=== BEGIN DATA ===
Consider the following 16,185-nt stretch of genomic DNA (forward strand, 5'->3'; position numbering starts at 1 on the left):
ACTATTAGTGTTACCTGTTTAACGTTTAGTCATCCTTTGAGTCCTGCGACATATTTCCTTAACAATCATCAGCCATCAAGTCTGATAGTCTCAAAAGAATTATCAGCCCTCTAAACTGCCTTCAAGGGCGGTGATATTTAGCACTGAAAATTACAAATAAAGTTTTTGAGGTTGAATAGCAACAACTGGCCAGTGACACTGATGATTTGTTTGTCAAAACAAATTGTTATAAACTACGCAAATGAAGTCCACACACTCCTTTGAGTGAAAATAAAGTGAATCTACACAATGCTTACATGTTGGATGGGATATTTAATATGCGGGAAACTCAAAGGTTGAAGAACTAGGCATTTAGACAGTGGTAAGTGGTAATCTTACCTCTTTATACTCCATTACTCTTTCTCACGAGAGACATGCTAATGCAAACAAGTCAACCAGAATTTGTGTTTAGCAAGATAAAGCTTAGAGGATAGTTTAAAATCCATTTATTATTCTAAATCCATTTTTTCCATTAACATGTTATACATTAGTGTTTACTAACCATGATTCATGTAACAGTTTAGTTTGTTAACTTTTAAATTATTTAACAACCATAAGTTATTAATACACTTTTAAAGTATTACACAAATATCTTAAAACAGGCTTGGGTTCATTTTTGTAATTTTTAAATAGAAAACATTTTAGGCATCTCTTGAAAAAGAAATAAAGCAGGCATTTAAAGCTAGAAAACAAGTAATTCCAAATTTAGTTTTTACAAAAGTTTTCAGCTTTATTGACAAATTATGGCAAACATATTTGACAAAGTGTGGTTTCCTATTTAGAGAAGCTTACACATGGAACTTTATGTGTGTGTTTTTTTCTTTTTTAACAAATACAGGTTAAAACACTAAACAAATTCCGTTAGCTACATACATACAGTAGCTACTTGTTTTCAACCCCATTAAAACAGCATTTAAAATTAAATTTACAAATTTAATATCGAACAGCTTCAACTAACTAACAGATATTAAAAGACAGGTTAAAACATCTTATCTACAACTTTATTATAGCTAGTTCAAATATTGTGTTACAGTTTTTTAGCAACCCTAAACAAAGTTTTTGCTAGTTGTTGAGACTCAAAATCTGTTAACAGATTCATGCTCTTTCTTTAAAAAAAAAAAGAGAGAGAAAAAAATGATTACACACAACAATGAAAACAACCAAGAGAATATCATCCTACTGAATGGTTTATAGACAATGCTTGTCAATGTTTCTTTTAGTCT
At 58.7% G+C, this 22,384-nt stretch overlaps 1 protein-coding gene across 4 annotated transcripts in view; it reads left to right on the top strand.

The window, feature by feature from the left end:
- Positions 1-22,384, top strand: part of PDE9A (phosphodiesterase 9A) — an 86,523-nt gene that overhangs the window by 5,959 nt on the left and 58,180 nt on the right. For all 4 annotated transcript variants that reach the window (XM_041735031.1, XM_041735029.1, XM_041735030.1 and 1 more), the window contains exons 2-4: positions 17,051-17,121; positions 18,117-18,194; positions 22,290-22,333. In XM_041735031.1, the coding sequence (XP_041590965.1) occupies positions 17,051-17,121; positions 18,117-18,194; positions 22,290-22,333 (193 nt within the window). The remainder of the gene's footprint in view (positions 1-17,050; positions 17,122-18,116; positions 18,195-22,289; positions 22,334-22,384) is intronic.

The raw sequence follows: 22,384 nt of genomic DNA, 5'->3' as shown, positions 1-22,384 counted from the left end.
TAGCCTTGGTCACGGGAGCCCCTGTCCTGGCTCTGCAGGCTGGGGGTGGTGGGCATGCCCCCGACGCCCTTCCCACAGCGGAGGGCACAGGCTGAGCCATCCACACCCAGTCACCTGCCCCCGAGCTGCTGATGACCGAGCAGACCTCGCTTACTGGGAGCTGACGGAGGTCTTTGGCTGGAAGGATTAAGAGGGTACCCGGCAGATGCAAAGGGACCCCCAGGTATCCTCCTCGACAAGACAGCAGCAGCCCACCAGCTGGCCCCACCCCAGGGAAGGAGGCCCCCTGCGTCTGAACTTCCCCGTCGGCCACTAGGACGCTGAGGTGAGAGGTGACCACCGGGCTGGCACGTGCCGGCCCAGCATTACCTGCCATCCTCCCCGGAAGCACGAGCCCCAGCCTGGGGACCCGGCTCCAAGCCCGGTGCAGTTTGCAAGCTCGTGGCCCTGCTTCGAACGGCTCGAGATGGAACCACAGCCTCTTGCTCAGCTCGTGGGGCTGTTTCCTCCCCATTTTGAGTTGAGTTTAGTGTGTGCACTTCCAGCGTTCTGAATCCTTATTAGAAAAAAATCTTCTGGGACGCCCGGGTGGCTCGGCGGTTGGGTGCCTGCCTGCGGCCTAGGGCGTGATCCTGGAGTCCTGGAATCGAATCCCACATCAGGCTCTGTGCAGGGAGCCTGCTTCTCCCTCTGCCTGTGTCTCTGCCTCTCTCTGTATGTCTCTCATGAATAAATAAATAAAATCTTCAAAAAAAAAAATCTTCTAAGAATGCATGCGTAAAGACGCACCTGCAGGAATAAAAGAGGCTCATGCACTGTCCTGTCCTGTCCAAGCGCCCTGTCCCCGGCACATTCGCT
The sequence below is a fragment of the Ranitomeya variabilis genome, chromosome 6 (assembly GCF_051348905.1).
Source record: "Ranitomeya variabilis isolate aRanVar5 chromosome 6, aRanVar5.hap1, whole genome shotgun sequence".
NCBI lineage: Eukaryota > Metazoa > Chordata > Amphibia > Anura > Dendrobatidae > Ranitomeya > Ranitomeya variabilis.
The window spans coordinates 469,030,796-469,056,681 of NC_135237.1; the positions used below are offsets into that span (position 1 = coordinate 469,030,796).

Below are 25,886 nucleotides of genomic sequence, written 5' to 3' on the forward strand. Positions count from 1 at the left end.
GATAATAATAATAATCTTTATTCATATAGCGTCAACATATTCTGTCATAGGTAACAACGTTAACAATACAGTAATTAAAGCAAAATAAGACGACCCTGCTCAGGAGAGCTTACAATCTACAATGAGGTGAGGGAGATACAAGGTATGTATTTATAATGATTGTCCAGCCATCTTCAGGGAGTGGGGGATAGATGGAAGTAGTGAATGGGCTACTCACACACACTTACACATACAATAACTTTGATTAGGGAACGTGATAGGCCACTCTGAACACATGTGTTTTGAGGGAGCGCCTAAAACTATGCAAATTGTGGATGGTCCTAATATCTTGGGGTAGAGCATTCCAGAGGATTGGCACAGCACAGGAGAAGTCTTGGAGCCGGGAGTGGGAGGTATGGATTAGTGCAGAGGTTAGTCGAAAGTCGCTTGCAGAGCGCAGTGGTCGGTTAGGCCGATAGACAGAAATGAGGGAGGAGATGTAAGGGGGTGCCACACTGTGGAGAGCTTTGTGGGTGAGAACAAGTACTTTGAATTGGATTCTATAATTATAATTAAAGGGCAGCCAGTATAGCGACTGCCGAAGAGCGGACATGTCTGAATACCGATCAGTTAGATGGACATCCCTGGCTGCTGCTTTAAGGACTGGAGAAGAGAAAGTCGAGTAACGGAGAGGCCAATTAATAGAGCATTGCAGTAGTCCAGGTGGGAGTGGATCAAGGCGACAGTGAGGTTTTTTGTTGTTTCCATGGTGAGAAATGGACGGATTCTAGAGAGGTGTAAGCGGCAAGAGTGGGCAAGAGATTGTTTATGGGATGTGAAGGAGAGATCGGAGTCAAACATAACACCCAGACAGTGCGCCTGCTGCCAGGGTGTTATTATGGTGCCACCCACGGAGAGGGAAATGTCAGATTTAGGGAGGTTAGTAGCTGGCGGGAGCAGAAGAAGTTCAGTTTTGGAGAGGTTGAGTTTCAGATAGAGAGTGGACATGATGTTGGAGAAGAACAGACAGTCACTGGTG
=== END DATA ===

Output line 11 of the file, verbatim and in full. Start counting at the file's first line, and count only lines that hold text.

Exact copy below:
The window spans coordinates 469,030,796-469,056,681 of NC_135237.1; the positions used below are offsets into that span (position 1 = coordinate 469,030,796).